Global, regional, and country statistics on population and health indicators are important for assessing development and health progress and for guiding resource allocation; however, data are often lacking, especially in low- and middle-income countries. To fill the gaps, statistical modelling is frequently used to produce comparable health statistics across countries that can be combined to produce regional and global statistics. The World Health Organization (WHO), in collaboration with other United Nations agencies and academic experts, regularly updates estimates for key indicators and involves its Member States in the process. Academic institutions also publish estimates independent from the WHO using different methods. The use of sophisticated statistical estimation methods to fill missing values for countries can reduce the pressures on governments and development agencies to improve information systems. Efforts to improve estimates must be accompanied by concerted attempts to address data gaps, common standards for documentation, sharing of data and methods, and regular interaction and collaboration among all groups involved.
As states weigh whether to expand Medicaid under the Affordable Care Act (ACA) and Medicaid reform remains a priority for some federal lawmakers, fiscal considerations loom large. As part of the ACA’s expansion of eligibility for Medicaid, the federal government paid for 100 percent of the costs for newly eligible Medicaid enrollees for the period 2014-16. In 2017 states will pay some of the costs for new enrollees, with each participating state’s share rising to 10 percent by 2020. States continue to pay their traditional Medicaid share (roughly 25-50 percent, depending on the state) for previously eligible enrollees. We used data for fiscal years 2010-15 from the National Association of State Budget Officers and a difference-in-differences framework to assess the effects of the expansion’s first two fiscal years. We found that the expansion led to an 11.7 percent increase in overall spending on Medicaid, which was accompanied by a 12.2 percent increase in spending from federal funds. There were no significant increases in spending from state funds as a result of the expansion, nor any significant reductions in spending on education or other programs. States' advance budget projections were also reasonably accurate in the aggregate, with no significant differences between the projected levels of federal, state, and Medicaid spending and the actual expenses as measured at the end of the fiscal year.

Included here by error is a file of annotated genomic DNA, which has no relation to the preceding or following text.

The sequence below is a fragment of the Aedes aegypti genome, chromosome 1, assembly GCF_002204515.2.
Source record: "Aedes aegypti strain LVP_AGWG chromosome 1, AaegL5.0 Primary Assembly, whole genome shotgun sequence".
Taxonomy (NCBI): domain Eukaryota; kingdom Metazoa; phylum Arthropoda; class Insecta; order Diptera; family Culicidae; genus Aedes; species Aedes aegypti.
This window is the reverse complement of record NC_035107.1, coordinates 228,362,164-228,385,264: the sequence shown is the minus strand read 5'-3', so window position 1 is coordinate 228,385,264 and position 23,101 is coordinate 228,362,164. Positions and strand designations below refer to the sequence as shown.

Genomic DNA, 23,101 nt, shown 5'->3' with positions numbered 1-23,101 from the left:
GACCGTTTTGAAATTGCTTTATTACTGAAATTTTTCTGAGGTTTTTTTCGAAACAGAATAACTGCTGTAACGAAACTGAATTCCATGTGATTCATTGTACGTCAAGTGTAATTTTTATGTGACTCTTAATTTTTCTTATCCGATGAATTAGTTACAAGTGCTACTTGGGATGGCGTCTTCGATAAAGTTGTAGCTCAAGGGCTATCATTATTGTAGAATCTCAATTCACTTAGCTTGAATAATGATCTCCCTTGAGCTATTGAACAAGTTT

In 2011, the nonprofit Public Health Accreditation Board (PHAB) launched the national, voluntary public health accreditation program for state, tribal, local, and territorial public health departments. As of May 2016, 134 health departments have achieved 5-year accreditation through PHAB and 176 more have begun the formal process of pursuing accreditation. In addition, Florida, a centralized state in which the employees of all 67 local health departments are employees of the state, achieved accreditation for the entire integrated local public health department system in the state. PHAB-accredited health departments range in size from a small Indiana health department that serves approximately 17,000 persons to the much larger California Department of Public Health, which serves approximately 38 million persons. Collectively, approximately half the U.S. population, or nearly 167 million persons, is covered by an accredited health department. Forty-two states and the District of Columbia now have at least one nationally accredited health department. In a survey conducted through a contract with a social science research organization during 2013-2016, >90% of health departments that had been accredited for 1 year reported that accreditation has stimulated quality improvement and performance improvement opportunities, increased accountability and transparency, and improved management processes.